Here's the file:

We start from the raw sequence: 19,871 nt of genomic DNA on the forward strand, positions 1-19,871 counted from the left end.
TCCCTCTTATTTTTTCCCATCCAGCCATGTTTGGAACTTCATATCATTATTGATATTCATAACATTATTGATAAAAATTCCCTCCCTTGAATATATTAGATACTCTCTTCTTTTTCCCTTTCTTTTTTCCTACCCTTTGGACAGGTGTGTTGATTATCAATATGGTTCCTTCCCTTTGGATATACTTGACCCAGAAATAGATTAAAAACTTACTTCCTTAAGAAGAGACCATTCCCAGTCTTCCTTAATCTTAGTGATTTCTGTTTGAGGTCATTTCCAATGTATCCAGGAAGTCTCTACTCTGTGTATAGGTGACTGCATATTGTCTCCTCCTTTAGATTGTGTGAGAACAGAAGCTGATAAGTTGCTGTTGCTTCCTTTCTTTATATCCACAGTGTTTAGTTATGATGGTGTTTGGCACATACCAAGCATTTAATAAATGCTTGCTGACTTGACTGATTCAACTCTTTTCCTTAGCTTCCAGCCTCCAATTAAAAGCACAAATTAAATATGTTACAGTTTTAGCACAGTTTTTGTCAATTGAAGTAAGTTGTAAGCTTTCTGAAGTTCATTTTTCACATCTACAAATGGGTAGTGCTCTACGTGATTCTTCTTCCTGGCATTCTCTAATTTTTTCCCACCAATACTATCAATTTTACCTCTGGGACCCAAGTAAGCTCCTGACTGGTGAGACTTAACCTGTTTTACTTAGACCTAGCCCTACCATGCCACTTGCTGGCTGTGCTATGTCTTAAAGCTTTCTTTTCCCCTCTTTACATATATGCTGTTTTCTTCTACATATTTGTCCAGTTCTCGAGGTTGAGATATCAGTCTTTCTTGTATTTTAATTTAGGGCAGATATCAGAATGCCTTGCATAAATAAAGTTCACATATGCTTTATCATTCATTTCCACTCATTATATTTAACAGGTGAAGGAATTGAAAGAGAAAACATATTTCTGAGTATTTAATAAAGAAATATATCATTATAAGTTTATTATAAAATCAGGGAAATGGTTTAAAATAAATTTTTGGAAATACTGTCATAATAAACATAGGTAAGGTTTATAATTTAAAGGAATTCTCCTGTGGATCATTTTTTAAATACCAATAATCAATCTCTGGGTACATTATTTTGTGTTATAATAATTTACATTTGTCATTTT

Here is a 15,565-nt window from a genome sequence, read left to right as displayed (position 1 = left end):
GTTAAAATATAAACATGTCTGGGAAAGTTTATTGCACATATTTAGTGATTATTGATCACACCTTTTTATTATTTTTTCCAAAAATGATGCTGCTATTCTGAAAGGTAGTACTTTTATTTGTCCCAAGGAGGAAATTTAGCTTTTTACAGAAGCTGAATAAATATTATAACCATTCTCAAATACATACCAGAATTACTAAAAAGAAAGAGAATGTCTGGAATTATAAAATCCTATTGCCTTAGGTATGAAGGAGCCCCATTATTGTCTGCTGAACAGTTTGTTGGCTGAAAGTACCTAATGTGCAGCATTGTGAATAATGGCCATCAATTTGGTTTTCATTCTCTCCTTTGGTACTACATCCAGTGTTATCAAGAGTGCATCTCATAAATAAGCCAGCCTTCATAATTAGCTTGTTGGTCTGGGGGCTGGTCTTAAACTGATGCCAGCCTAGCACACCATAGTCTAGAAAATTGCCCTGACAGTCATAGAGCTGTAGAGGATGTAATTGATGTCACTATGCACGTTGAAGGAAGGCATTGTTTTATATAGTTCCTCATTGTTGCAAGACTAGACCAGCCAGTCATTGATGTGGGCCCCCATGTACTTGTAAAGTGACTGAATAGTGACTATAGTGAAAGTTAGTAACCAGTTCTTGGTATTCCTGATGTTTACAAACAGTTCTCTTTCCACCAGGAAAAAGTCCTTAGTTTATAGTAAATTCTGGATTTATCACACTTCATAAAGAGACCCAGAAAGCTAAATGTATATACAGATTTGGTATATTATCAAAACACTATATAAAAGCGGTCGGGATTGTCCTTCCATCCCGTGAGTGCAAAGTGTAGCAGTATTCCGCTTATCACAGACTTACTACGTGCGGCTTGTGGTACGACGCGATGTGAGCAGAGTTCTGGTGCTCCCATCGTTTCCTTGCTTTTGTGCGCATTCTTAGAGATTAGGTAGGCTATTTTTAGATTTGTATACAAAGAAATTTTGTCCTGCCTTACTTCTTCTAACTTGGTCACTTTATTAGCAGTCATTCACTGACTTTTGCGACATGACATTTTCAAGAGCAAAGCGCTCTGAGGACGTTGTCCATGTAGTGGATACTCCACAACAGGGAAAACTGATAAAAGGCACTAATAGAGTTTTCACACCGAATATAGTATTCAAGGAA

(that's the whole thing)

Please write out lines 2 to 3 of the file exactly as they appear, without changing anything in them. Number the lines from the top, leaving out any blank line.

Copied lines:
TCCCTCTTATTTTTTCCCATCCAGCCATGTTTGGAACTTCATATCATTATTGATATTCATAACATTATTGATAAAAATTCCCTCCCTTGAATATATTAGATACTCTCTTCTTTTTCCCTTTCTTTTTTCCTACCCTTTGGACAGGTGTGTTGATTATCAATATGGTTCCTTCCCTTTGGATATACTTGACCCAGAAATAGATTAAAAACTTACTTCCTTAAGAAGAGACCATTCCCAGTCTTCCTTAATCTTAGTGATTTCTGTTTGAGGTCATTTCCAATGTATCCAGGAAGTCTCTACTCTGTGTATAGGTGACTGCATATTGTCTCCTCCTTTAGATTGTGTGAGAACAGAAGCTGATAAGTTGCTGTTGCTTCCTTTCTTTATATCCACAGTGTTTAGTTATGATGGTGTTTGGCACATACCAAGCATTTAATAAATGCTTGCTGACTTGACTGATTCAACTCTTTTCCTTAGCTTCCAGCCTCCAATTAAAAGCACAAATTAAATATGTTACAGTTTTAGCACAGTTTTTGTCAATTGAAGTAAGTTGTAAGCTTTCTGAAGTTCATTTTTCACATCTACAAATGGGTAGTGCTCTACGTGATTCTTCTTCCTGGCATTCTCTAATTTTTTCCCACCAATACTATCAATTTTACCTCTGGGACCCAAGTAAGCTCCTGACTGGTGAGACTTAACCTGTTTTACTTAGACCTAGCCCTACCATGCCACTTGCTGGCTGTGCTATGTCTTAAAGCTTTCTTTTCCCCTCTTTACATATATGCTGTTTTCTTCTACATATTTGTCCAGTTCTCGAGGTTGAGATATCAGTCTTTCTTGTATTTTAATTTAGGGCAGATATCAGAATGCCTTGCATAAATAAAGTTCACATATGCTTTATCATTCATTTCCACTCATTATATTTAACAGGTGAAGGAATTGAAAGAGAAAACATATTTCTGAGTATTTAATAAAGAAATATATCATTATAAGTTTATTATAAAATCAGGGAAATGGTTTAAAATAAATTTTTGGAAATACTGTCATAATAAACATAGGTAAGGTTTATAATTTAAAGGAATTCTCCTGTGGATCATTTTTTAAATACCAATAATCAATCTCTGGGTACATTATTTTGTGTTATAATAATTTACATTTGTCATTTT

Here is a 15,565-nt window from a genome sequence, read left to right as displayed (position 1 = left end):